Force praises response of control room staff to one of the busiest summers on record for 999 calls

As Northumbria Police experienced one of the busiest summers on record for 999 calls, the head of the force’s control rooms has praised the “committed and determined” staff responding to the public.

Sep 6, 2022
By Paul Jacques
Chief Superintendent Karl Wilson

In the three months from June to August, 83,000 emergency calls were received.

During this same period 111,500 calls were also made to the non-emergency 101 number – with staff responding to an additional 17,500 inquiries digitally.

Despite the ongoing rise in the number of 999 calls, response times also continue to improve, said Northumbria Police. Latest figures for August showed 83 per of these were answered within the national target of just ten seconds.

Chief Superintendent Karl Wilson, who is responsible for the force’s control rooms, said: “During the soaring temperatures and rise in calls we have seen this summer, the staff in our control rooms have remained cool and calm while under immense pressure.

“We continue to see a significant increase in the number of emergency calls we are receiving but our dedicated contact handlers remain as committed and determined as ever to provide the very best service possible.

“This also translates to our officers, staff and volunteers on the ground being equally as busy attending incidents and I am extremely proud of all those who are playing their part in responding to people during their time of need.”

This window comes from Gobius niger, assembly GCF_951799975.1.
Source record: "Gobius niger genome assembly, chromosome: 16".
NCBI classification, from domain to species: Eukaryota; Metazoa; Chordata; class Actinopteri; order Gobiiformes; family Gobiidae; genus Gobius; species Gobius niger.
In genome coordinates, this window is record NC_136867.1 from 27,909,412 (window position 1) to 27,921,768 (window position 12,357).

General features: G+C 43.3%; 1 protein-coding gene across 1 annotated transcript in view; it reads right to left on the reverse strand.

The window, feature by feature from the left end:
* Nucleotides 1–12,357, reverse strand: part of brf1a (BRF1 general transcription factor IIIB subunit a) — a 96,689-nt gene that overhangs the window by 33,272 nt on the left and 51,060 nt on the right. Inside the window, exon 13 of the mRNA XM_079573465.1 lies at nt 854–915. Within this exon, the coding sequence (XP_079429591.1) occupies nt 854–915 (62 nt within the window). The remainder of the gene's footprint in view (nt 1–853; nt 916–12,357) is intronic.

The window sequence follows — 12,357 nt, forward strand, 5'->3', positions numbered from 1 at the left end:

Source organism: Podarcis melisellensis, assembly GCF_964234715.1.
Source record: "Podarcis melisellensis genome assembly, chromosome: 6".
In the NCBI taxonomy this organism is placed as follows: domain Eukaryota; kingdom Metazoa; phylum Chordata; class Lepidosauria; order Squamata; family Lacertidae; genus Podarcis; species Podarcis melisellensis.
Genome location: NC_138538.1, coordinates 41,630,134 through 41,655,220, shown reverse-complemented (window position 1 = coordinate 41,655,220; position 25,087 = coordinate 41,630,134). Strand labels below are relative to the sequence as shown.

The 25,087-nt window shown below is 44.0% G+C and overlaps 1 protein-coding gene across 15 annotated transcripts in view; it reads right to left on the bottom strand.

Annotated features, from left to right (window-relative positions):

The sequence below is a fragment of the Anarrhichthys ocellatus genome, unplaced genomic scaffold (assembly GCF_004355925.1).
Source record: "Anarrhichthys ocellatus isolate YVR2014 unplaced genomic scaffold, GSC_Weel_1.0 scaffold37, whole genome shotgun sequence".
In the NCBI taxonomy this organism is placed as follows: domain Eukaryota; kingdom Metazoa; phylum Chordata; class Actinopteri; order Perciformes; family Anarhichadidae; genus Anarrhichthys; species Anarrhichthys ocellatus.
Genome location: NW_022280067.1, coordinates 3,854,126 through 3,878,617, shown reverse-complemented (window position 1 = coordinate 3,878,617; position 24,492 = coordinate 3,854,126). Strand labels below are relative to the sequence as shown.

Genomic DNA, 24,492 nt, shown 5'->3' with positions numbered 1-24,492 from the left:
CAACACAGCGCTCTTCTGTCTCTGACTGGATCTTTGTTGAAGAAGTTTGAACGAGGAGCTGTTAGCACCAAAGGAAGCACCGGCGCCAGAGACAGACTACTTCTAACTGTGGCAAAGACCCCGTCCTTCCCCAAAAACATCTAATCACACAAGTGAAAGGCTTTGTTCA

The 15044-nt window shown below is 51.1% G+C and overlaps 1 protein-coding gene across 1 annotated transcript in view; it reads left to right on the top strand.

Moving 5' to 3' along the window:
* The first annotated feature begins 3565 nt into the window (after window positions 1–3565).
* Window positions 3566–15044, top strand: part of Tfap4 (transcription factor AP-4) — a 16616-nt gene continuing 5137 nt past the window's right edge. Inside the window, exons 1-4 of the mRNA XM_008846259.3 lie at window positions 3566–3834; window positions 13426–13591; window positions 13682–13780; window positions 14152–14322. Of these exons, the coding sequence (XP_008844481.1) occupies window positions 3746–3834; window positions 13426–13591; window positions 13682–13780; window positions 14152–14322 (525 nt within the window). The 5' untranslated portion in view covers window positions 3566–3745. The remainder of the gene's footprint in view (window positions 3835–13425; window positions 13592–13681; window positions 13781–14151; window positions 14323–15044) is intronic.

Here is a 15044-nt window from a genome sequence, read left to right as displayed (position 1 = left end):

Over the past 12 months, the force said it has made “major investment in technology and recruited 90 new staff” – with more on the way – to help ensure they continue to reach people most in need, including those who are vulnerable within in our communities.

Chief Supt Wilson added: “I am really pleased to see that thanks to the ongoing hard work of the staff in our control rooms and the investments we are making that we continue to see improvements, not least in answering the phones quicker to those who really need us.

“However, we recognise and have been very open about the challenges we face and we are working hard to further improve our service to the communities of the North East.”

He was also quick to praise the public for the it plays – by considering how and when they contact the police – with the force seeing 12 per cent of all non-emergency inquiries being made online.

“I would like to thank our communities for their continued support by considering the most appropriate way to contact us,” said Chief Supt Wilson. “By doing so they are personally helping ensure that we are able to respond to those who need us most.”

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